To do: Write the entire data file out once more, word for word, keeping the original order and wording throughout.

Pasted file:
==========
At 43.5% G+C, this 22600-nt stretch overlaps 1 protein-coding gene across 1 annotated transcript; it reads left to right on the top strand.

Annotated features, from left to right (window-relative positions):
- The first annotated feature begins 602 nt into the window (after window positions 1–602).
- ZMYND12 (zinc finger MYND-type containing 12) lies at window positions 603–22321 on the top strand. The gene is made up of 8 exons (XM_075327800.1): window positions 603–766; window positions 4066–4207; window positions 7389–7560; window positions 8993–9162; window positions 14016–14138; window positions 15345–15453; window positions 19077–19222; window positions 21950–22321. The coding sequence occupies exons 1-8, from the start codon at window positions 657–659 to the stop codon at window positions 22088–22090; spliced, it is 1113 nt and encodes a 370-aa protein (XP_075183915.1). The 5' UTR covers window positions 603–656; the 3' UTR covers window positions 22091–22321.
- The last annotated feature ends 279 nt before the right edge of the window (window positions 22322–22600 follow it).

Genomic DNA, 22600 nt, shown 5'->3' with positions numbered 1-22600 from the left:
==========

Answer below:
At 43.5% G+C, this 22600-nt stretch overlaps 1 protein-coding gene across 1 annotated transcript; it reads left to right on the top strand.

Annotated features, from left to right (window-relative positions):
- The first annotated feature begins 602 nt into the window (after window positions 1–602).
- ZMYND12 (zinc finger MYND-type containing 12) lies at window positions 603–22321 on the top strand. The gene is made up of 8 exons (XM_075327800.1): window positions 603–766; window positions 4066–4207; window positions 7389–7560; window positions 8993–9162; window positions 14016–14138; window positions 15345–15453; window positions 19077–19222; window positions 21950–22321. The coding sequence occupies exons 1-8, from the start codon at window positions 657–659 to the stop codon at window positions 22088–22090; spliced, it is 1113 nt and encodes a 370-aa protein (XP_075183915.1). The 5' UTR covers window positions 603–656; the 3' UTR covers window positions 22091–22321.
- The last annotated feature ends 279 nt before the right edge of the window (window positions 22322–22600 follow it).

Genomic DNA, 22600 nt, shown 5'->3' with positions numbered 1-22600 from the left: